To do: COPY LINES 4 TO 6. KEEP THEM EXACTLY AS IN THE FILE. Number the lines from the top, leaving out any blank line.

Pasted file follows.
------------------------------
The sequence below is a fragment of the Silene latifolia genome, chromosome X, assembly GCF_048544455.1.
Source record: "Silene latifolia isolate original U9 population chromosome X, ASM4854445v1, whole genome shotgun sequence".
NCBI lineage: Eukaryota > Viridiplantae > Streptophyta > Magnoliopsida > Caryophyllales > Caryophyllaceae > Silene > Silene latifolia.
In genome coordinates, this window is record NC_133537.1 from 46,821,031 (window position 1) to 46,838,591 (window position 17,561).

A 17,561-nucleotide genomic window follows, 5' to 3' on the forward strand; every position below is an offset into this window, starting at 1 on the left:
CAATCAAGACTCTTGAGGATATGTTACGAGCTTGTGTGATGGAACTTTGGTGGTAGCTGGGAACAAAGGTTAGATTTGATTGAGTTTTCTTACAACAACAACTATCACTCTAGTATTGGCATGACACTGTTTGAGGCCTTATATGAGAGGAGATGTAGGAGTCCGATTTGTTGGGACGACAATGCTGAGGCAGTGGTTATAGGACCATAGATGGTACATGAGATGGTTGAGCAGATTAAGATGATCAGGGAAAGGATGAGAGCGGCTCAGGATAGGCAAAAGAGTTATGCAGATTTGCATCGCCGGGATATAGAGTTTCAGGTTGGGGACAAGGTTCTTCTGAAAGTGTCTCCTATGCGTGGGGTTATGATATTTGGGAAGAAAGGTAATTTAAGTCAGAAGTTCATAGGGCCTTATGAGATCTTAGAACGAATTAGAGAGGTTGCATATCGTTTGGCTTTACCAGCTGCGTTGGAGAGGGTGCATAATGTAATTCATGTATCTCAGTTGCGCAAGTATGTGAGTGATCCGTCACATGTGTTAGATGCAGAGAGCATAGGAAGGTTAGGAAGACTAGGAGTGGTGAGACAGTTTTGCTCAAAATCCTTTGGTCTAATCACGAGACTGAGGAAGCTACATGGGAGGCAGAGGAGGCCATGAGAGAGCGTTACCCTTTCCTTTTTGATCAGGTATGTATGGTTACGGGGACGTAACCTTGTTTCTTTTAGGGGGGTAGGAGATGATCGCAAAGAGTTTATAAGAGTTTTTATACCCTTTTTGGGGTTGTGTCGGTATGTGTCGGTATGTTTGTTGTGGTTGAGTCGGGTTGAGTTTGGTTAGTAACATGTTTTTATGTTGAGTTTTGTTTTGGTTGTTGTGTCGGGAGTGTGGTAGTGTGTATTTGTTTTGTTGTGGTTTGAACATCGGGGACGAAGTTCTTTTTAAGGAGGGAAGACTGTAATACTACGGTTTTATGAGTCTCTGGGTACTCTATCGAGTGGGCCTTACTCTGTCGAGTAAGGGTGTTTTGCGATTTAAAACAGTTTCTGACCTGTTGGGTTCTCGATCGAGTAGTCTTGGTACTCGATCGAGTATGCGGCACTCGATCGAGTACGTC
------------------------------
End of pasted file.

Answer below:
In genome coordinates, this window is record NC_133537.1 from 46,821,031 (window position 1) to 46,838,591 (window position 17,561).

A 17,561-nucleotide genomic window follows, 5' to 3' on the forward strand; every position below is an offset into this window, starting at 1 on the left:
CAATCAAGACTCTTGAGGATATGTTACGAGCTTGTGTGATGGAACTTTGGTGGTAGCTGGGAACAAAGGTTAGATTTGATTGAGTTTTCTTACAACAACAACTATCACTCTAGTATTGGCATGACACTGTTTGAGGCCTTATATGAGAGGAGATGTAGGAGTCCGATTTGTTGGGACGACAATGCTGAGGCAGTGGTTATAGGACCATAGATGGTACATGAGATGGTTGAGCAGATTAAGATGATCAGGGAAAGGATGAGAGCGGCTCAGGATAGGCAAAAGAGTTATGCAGATTTGCATCGCCGGGATATAGAGTTTCAGGTTGGGGACAAGGTTCTTCTGAAAGTGTCTCCTATGCGTGGGGTTATGATATTTGGGAAGAAAGGTAATTTAAGTCAGAAGTTCATAGGGCCTTATGAGATCTTAGAACGAATTAGAGAGGTTGCATATCGTTTGGCTTTACCAGCTGCGTTGGAGAGGGTGCATAATGTAATTCATGTATCTCAGTTGCGCAAGTATGTGAGTGATCCGTCACATGTGTTAGATGCAGAGAGCATAGGAAGGTTAGGAAGACTAGGAGTGGTGAGACAGTTTTGCTCAAAATCCTTTGGTCTAATCACGAGACTGAGGAAGCTACATGGGAGGCAGAGGAGGCCATGAGAGAGCGTTACCCTTTCCTTTTTGATCAGGTATGTATGGTTACGGGGACGTAACCTTGTTTCTTTTAGGGGGGTAGGAGATGATCGCAAAGAGTTTATAAGAGTTTTTATACCCTTTTTGGGGTTGTGTCGGTATGTGTCGGTATGTTTGTTGTGGTTGAGTCGGGTTGAGTTTGGTTAGTAACATGTTTTTATGTTGAGTTTTGTTTTGGTTGTTGTGTCGGGAGTGTGGTAGTGTGTATTTGTTTTGTTGTGGTTTGAACATCGGGGACGAAGTTCTTTTTAAGGAGGGAAGACTGTAATACTACGGTTTTATGAGTCTCTGGGTACTCTATCGAGTGGGCCTTACTCTGTCGAGTAAGGGTGTTTTGCGATTTAAAACAGTTTCTGACCTGTTGGGTTCTCGATCGAGTAGTCTTGGTACTCGATCGAGTATGCGGCACTCGATCGAGTACGTC